Nku­run­z­iza is a mem­ber of the Hutu com­mu­nity. The gov­ern­ment is dom­i­nated by mem­bers of the Hutu com­mu­nity. Some gov­ern­ment crit­ics have charged that of­fi­cers of Tutsi ori­gin are be­ing moved from key of­fices in the army. If per­cep­tions in­crease that the Tutsi are specif­i­cally sin­gled out for at­tack, this might un­leash re­venge at­tacks based on eth­nic­ity.

The Arusha peace agree­ment that ended the 12-year Bu­rundi civil war rec­om­mended that the army be split 50-50 be­tween the ma­jor­ity Hu­tus and mi­nor­ity Tut­sis. The army was pre­vi­ously dom­i­nated by the mi­nor­ity Tutsi. Nev­er­the­less, the per­cep­tion has been that the former Hutu rebels now in the army are more loyal to Nku­run­z­iza and his rul­ing party, and the Tutsi that dom­i­nated the old army are aligned with the op­po­si­tion.

The good thing is, op­po­si­tion to Nku­run­z­iza is not eth­ni­cally based, but runs across all com­mu­ni­ties. The dan­ger is that Nku­run­z­iza could mo­bilise along eth­nic lines to re­tain his power. The gov­ern­ment has claimed it at­tacks “all en­e­mies”, no mat­ter their eth­nic­ity.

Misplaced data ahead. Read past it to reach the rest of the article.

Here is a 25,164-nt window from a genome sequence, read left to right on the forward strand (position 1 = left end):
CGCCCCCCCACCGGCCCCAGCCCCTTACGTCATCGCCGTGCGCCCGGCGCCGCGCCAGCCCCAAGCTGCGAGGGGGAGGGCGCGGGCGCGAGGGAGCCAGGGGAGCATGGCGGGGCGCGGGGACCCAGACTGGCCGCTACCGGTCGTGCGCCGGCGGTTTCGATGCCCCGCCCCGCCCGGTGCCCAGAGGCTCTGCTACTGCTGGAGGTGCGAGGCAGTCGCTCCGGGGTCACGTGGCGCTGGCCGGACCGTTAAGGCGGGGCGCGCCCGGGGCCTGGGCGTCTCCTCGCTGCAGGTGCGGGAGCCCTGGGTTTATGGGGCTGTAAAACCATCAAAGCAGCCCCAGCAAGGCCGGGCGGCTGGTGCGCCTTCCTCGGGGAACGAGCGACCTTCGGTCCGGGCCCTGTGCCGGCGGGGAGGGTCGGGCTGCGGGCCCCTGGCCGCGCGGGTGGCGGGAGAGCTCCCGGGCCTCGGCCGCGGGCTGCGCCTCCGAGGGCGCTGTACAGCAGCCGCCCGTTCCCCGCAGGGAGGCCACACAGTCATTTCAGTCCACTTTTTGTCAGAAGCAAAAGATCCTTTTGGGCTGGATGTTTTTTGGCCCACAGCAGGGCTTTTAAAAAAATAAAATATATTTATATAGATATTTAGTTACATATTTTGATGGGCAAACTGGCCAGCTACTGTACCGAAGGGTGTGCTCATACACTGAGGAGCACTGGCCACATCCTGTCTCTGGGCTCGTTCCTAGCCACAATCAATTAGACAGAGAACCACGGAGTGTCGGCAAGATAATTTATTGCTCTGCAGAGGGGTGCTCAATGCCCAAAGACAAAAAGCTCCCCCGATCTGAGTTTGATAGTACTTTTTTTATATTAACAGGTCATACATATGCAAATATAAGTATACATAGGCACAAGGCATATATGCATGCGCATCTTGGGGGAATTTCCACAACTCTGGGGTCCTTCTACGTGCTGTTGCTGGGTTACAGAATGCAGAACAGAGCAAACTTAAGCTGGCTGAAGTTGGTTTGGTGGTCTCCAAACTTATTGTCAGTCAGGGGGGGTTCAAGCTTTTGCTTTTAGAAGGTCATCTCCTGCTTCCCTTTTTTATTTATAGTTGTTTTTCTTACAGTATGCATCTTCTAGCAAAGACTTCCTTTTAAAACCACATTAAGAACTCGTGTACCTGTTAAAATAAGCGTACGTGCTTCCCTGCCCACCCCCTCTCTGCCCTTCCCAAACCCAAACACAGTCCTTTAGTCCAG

In Bu­rundi, as in many African coun­tries, eth­nic geno­cide is of­ten caused by a toxic cock­tail of deep in­equal­ity across eth­nic, re­li­gious, re­gional or power lines, with pop­ulist lead­ers from one group, blam­ing an­other for the former’s hard­ships.

The gov­ern­ment must rein-in and pros­e­cute mem­bers of its youth league, the Im­bon­er­akure, who are guilty of atroc­i­ties. In­di­vid­ual tar­geted sanc­tions against those re­spon­si­ble for hu­man rights abuses should be im­ple­mented by the UN.

The ICC should launch a full in­ves­ti­ga­tion as soon as pos­si­ble into the post-2015 elec­tions atroc­i­ties. The AU should more strongly in­ter­vene to hold Nku­run­z­iza ac­count­able. If it does not, its cred­i­bil­ity is at stake. Bu­rundi, a suc­cess story of eth­nic rec­on­cil­i­a­tion fol­low­ing civil war, must not be al­lowed to plunge back into eth­nic civil war. A fail­ure by the AU to in­ter­vene in Bu­rundi will be a body blow to “African so­lu­tions for Africa’s prob­lems” and will also sig­nal the sym­bolic end of the African Re­nais­sance and the Nepad con­ti­nen­tal project.

Cred­i­bil­ity at stake if AU doesn’t in­ter­vene

Wil­liam Gumede is chair­man of the Democ­racy Works Foun­da­tion. His lat­est book is